A shy, grumpy pensioner Arthur (Terence Stamp) is reluctantly inspired by his beloved wife Marion (Vanessa Redgrave) to join a highly unconventional local choir – a choir composed of elderly men and women who sing contemporary pop and rock songs. At odds with his son James (Christopher Eccleston), it is left to choir director Elizabeth (Gemma Arterton) to try and persuade Arthur that he can learn to embrace life. Arthur must confront the undercurrents of his own irritable personality as he embarks on a life-affirming journey.

2.5
Local choir saves old soul in the simplest of ways.

Song for Marion is a little English film but a big package. Which is to say it has Vanessa Redgrave and Terence Stamp in it. To cineastes of a certain age, these two are titans. They are both in their mid-70s. We do not see them that often in new pictures, so casting such names has a built-in poignancy to it. Add to that the fact that the plot is about the ravages of aging, grief and the best way to die and you may feel with some justification that this movie, which comes on so sweet, has been tooled to produce tears and smiles. It’s also got an 'old persons choir’ as a plot device. Take all this as a caution. And in the interest of complete disclosure, I admit that this is the kind of picture that brings out the cynic in me.

There is not much going on in the film on any level



Redgrave and Stamp play people that are old; I mean that’s who their characters are. We don’t find out what they did, or where they came from. But from the pokey lower middle class settings of modest homes and streets we are permitted to guess. We do know that they are soulmates. Stamp is Arthur, a self-proclaimed grumpy bastard. Marion is his wife. Folks tut-tut at the union. How did a sweetheart like Marion end up with a mongrel like Arthur? Together alone they are tender with one another.

As the first scenes passed, I thought it was going to be a Brit sad-smile version of Hanake’s Amour. The best bit in the movie arrives too early. It’s a lengthy set-piece where Arthur and Marion are preparing for bed. That doesn’t sound like the basis for a riveting and deep scene but director Paul Andrew Williams turns it into a love-song of such richness and risk he never manages another to top it.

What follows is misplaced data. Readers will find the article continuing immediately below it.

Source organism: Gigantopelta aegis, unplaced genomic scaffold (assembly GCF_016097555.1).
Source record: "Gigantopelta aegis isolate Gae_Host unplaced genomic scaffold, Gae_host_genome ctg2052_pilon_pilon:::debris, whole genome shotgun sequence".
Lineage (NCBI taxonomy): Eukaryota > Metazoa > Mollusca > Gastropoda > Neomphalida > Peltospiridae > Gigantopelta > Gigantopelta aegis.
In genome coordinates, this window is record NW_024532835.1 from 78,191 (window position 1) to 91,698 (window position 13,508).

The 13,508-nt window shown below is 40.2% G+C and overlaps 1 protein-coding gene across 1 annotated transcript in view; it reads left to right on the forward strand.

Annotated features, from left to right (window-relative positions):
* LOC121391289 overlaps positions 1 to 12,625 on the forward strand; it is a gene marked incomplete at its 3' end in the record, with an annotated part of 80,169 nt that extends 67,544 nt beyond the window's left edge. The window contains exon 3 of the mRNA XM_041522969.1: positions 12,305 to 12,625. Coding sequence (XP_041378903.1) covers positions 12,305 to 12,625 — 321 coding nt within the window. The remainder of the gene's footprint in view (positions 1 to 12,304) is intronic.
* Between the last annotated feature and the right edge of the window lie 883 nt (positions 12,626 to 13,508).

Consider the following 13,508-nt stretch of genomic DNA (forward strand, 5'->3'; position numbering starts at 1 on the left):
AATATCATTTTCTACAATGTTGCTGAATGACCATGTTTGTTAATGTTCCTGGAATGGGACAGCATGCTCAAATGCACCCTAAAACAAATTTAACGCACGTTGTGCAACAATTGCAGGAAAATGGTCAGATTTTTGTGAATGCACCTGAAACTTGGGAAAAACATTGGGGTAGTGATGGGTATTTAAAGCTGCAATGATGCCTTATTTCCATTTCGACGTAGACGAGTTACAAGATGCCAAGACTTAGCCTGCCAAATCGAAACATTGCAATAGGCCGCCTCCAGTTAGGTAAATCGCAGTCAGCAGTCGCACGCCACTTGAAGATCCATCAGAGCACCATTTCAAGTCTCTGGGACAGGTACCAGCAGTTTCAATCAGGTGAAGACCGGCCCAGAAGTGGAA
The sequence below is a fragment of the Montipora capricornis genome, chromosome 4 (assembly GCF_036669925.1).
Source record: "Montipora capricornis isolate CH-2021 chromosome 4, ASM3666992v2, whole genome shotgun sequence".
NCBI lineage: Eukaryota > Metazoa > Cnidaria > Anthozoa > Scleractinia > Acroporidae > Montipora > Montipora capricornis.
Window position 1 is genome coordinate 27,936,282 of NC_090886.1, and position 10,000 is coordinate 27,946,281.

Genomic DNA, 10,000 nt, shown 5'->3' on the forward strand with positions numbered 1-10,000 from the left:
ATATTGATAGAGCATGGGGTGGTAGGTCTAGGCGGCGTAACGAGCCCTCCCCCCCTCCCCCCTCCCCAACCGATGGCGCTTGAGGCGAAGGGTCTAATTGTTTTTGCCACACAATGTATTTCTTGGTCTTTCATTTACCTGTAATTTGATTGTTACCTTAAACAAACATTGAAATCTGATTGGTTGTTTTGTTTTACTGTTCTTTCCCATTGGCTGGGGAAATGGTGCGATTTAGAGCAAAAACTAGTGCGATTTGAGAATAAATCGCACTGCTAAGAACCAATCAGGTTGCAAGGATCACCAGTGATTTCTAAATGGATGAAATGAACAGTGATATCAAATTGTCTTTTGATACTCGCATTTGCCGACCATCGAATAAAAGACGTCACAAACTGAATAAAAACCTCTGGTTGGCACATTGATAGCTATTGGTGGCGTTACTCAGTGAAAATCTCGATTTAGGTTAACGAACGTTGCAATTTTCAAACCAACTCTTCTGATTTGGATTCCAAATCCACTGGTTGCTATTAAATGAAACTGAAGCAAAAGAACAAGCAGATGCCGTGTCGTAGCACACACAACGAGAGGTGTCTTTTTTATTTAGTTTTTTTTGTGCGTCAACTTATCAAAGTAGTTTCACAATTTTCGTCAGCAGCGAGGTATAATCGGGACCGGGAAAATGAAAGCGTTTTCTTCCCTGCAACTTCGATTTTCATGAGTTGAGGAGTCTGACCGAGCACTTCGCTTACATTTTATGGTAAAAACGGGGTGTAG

We see how Marion and Arthur really read the other; we see how all the years they’ve spent together have made words unnecessary. And it’s all played so slowly, like the actors are moving underwater. Later I understood why: they have no time for haste because they have little time left together. That’s because Marion is dying of cancer.

After this early promise the plot takes on the simple, soothing and affirming contours of middlebrow TV drama where every crisis and dilemma is averted with a kind word and a big heart. There is not much going on in the film on any level; it’s an ugly-looking picture, a style-free zone of too many close-ups, zero atmosphere and anonymous streets that say nothing about the emotional life of the characters. Worse still is that Williams has stacked the film with so many 'right on’ hard-to-hate riffs – pensioner power/community building/generational understanding – that when the film turns out to be nothing but a shallow feel-good movie, I felt cheated.

In the story, Marion’s major pass-time is singing in the local choir group led by Elizabeth (Gemma Arterton), a character so bouncy and happy she comes off as more than a bit patronising. Arthur resents the hell out of Elizabeth and the choir and what it has done for Marion because it throws his isolation and self-imposed loneliness into high relief. There’s also a subplot about Arthur and Marion’s only adult-child James (Christopher Eccleston), who doesn’t like his dad much, because, well, he wasn’t much of a dad. At least Williams conjures something genuine from their brittle father-and-son bickering and meanness. The rest of the movie merely wallows in a syrupy kind of sentimental poke as such non-questions are answered, like will the choir and the ebullient Lizzie wrest 'Arfur’ from his gloom?

Well, yes. The musical scenes are a combination of broad comedy and camp. (If you think a posse of 70-somethings doing a choral version of Motorhead’s 'Ace of Spades’ is ticklish then you’ll have fun.) But like so much of the film, even these promisingly spunky moments go on too long. That’s because neither the comedy, nor the drama, is allowed to build into something powerful.

Of course, this is the kind of movie where issues of form – suspense, surprise, invention – are very much beside the point. The plot, once set up, is a kind of machine. Watching it turn is, I guess, its essential pleasure. It’s geared so that Arthur’s eventual rescue from his personal misery is a foregone conclusion. We know his is a life worth saving; we spend the movie waiting for all the other characters to catch up with us. Still, it’s all a bit of a bore because as far as cinematic old sods go, Stamp makes a loveable one. I never felt that anything was at risk, at least for too long.

If nothing else, Redgrave and Stamp are fine. Their wrecked beauty – and the seemingly effortless way they can convey terror and love and a lifetime of hope and dignity – is gorgeous to behold.